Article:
Is it the Wind or Something I'm Doing?

Discussion in 'Long Range Hunting & Shooting' started by scsims, Jan 22, 2013.

  1. scsims

    scsims Well-Known Member

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    I conducted the "Tall Test" from Bryan Litz's new book today on my .243. I was happy to see that my POI stayed perfectly vertical with 30" of elevation adjustment. My Nikon Monarch had traveled 34.25" for the 30" of adjustment.

    Then I was doing some testing/practicing at 300 yards. I had what I though was a full value wind from right to left at 5 mph, so I adjusted the windage for 1 MOA as directed by JBM. I shot 3, and went to look and I had hit a .5 MOA group about 6" to the right of the intended POI. I thought this can't be right. So I settled back on the 100 yard target. Shot center about 3" high because I didn't change my elevation turret back. So all looks good, I shoot 3 more at 300 and the same thing. So I start thinking is the wind doing something different than it appears here where I'm at? I can see down range at my pond the wind is definitely moving in the same direction. So I keep looking around and notice that in front of my house which is higher in elevation the wind was blowing the opposite direction.

    So is it possible that the air aloft... say 20ft above the ground where my bullet spends about half the distance traveling to the target is actually moving in the opposite direction?

    I adjusted for left to right wind and it was on. It's just frustrating......
     
  2. Joe King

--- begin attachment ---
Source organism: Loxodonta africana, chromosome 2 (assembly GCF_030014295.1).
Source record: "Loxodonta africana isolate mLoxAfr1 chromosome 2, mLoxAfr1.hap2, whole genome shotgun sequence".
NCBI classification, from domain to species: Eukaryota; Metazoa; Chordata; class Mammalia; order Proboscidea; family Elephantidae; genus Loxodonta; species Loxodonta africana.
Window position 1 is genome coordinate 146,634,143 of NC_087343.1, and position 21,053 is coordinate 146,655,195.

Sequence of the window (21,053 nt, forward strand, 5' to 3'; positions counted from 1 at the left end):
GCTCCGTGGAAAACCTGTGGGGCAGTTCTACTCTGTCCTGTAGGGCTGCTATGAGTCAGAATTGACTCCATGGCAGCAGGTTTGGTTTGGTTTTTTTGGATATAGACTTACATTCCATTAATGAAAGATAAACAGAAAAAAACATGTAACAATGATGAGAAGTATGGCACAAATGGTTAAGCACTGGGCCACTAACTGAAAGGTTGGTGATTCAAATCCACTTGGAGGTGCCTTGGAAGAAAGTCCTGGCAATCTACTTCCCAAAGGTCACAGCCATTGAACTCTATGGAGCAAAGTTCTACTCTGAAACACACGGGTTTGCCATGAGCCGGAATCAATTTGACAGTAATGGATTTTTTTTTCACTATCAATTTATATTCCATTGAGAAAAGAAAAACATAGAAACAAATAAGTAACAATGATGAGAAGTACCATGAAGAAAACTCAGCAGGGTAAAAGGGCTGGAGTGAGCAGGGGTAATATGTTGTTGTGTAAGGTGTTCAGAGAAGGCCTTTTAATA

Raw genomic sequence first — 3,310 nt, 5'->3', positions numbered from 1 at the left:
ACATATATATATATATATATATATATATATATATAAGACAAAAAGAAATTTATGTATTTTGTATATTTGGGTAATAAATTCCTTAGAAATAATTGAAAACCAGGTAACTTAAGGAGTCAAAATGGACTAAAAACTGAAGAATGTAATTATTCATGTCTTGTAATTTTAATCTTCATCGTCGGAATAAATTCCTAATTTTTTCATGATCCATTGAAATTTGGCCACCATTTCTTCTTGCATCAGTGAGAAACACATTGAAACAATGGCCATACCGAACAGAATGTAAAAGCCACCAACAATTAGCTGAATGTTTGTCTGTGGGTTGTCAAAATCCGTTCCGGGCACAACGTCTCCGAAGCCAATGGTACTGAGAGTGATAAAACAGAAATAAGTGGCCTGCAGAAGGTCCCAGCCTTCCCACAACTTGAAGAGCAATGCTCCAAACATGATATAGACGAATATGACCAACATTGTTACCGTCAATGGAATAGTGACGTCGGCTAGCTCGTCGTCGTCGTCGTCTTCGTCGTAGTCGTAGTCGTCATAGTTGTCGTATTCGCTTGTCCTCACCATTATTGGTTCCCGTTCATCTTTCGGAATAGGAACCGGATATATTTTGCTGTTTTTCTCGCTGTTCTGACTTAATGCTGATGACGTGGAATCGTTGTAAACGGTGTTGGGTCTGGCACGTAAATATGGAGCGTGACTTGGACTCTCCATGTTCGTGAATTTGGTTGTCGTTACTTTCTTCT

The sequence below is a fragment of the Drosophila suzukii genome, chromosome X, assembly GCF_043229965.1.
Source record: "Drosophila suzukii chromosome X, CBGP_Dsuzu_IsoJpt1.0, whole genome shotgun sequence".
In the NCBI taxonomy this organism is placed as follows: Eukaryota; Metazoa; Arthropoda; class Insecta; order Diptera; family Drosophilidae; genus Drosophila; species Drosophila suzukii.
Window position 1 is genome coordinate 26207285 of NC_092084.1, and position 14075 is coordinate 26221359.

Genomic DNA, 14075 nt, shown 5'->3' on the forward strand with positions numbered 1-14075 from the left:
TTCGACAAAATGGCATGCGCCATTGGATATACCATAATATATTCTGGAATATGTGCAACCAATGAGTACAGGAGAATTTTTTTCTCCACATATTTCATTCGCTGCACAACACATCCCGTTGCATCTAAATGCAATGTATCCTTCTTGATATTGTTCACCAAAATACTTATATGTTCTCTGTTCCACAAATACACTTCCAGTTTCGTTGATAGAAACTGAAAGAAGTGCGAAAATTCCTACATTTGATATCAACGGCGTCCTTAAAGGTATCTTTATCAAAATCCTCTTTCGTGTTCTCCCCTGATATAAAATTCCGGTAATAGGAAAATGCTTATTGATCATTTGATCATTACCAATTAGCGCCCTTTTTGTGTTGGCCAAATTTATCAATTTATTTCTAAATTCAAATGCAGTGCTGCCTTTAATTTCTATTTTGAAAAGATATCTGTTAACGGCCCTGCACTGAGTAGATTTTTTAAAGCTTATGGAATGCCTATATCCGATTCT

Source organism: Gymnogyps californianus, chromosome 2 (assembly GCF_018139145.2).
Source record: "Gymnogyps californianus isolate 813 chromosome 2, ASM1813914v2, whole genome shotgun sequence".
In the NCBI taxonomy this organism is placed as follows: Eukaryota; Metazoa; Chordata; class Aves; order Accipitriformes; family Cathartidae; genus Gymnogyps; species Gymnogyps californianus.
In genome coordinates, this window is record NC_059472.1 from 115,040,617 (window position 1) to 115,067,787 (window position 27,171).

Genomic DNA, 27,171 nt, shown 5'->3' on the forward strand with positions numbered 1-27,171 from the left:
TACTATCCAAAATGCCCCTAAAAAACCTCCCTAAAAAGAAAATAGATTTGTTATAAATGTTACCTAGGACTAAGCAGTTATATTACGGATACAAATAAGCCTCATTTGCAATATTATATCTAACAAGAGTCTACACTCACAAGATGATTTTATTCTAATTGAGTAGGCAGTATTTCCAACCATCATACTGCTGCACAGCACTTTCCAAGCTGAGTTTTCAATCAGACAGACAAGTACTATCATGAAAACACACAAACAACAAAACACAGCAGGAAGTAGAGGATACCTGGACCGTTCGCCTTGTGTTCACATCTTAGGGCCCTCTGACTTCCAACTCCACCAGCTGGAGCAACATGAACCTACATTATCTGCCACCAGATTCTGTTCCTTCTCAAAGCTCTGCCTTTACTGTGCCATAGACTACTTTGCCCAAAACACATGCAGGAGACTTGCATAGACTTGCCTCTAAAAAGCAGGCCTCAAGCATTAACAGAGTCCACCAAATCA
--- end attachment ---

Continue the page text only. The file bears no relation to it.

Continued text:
Joe King Well-Known Member

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    I bet your canting your rifle. I'm horrible about that, a scope level is the only way I've been able to correct it.:)
     

  3. kcebcj

    kcebcj Well-Known Member

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    How did it shoot with no adjustment? Look at the trees around you and you will probably see that the air is moving in the same direction at the top of the tree as it is at the base or in the grass. Did you guess the wind correctly or use a meter? Did the wind come and go and you shot when it was still?

    With good shooting skills it still takes a lot of practice to get the wind right. Good luck
     
  4. ajhardle

    ajhardle Well-Known Member

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    Most of the time I have a question like this, it leaves me frustrated all week until I make it out shooting again and realized what a bone head I am. (Not that I think you're a bone head.)
     
  5. long450

    long450 Well-Known Member

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    I bet your scope is not aligned with the bore. You can check by marking a 3 foot line on a target with a verticle level or plum bob. Start at the bottom and confirm zero then add ten minutes and shot 2 shots. Do it again atat ten more minutes. If the scope is aligned properly your impacts will be on or near the line, if not they will wander off to the right or left. Do this at 200 yards.
     
  6. WildRose

    WildRose Well-Known Member

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    A slight cant in the rifle will do the same thing.

    Need to both check the scope level relative to the rifle as well as checking to make sure the rifle is being held level.

    As to the Op's question it could be the wind is changing on you between you and the target or it could be the above.

    There is nothing harder to master than reading the wind. Pretty much every other variable can be accounted for with modern ballistic software and good marksmanship.
     
  7. scsims

    scsims Well-Known Member

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    It's possible that I'm canting rifle itself as I do not have a level for it. But I believe that I eliminated the scope cant and alignment with the bore with the "Tall Test" the same test as described by long450.